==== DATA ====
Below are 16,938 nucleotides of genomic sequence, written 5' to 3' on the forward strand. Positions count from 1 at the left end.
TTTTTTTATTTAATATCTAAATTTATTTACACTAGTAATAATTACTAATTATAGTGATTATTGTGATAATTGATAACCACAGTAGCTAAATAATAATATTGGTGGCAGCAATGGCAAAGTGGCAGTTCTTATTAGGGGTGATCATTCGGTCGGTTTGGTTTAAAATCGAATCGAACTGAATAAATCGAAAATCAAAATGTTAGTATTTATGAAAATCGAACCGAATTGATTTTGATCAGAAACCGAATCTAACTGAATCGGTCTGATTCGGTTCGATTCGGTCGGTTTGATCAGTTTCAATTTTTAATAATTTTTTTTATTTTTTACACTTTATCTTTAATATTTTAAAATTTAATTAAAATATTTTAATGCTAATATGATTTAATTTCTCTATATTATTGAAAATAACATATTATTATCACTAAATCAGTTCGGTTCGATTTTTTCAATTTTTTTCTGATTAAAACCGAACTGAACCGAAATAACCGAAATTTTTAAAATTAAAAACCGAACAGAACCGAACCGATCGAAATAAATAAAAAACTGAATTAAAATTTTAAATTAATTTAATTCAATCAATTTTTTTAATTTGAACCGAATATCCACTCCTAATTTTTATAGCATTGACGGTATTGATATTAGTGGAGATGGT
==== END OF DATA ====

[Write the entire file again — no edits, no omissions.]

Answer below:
Below are 16,938 nucleotides of genomic sequence, written 5' to 3' on the forward strand. Positions count from 1 at the left end.
TTTTTTTATTTAATATCTAAATTTATTTACACTAGTAATAATTACTAATTATAGTGATTATTGTGATAATTGATAACCACAGTAGCTAAATAATAATATTGGTGGCAGCAATGGCAAAGTGGCAGTTCTTATTAGGGGTGATCATTCGGTCGGTTTGGTTTAAAATCGAATCGAACTGAATAAATCGAAAATCAAAATGTTAGTATTTATGAAAATCGAACCGAATTGATTTTGATCAGAAACCGAATCTAACTGAATCGGTCTGATTCGGTTCGATTCGGTCGGTTTGATCAGTTTCAATTTTTAATAATTTTTTTTATTTTTTACACTTTATCTTTAATATTTTAAAATTTAATTAAAATATTTTAATGCTAATATGATTTAATTTCTCTATATTATTGAAAATAACATATTATTATCACTAAATCAGTTCGGTTCGATTTTTTCAATTTTTTTCTGATTAAAACCGAACTGAACCGAAATAACCGAAATTTTTAAAATTAAAAACCGAACAGAACCGAACCGATCGAAATAAATAAAAAACTGAATTAAAATTTTAAATTAATTTAATTCAATCAATTTTTTTAATTTGAACCGAATATCCACTCCTAATTTTTATAGCATTGACGGTATTGATATTAGTGGAGATGGT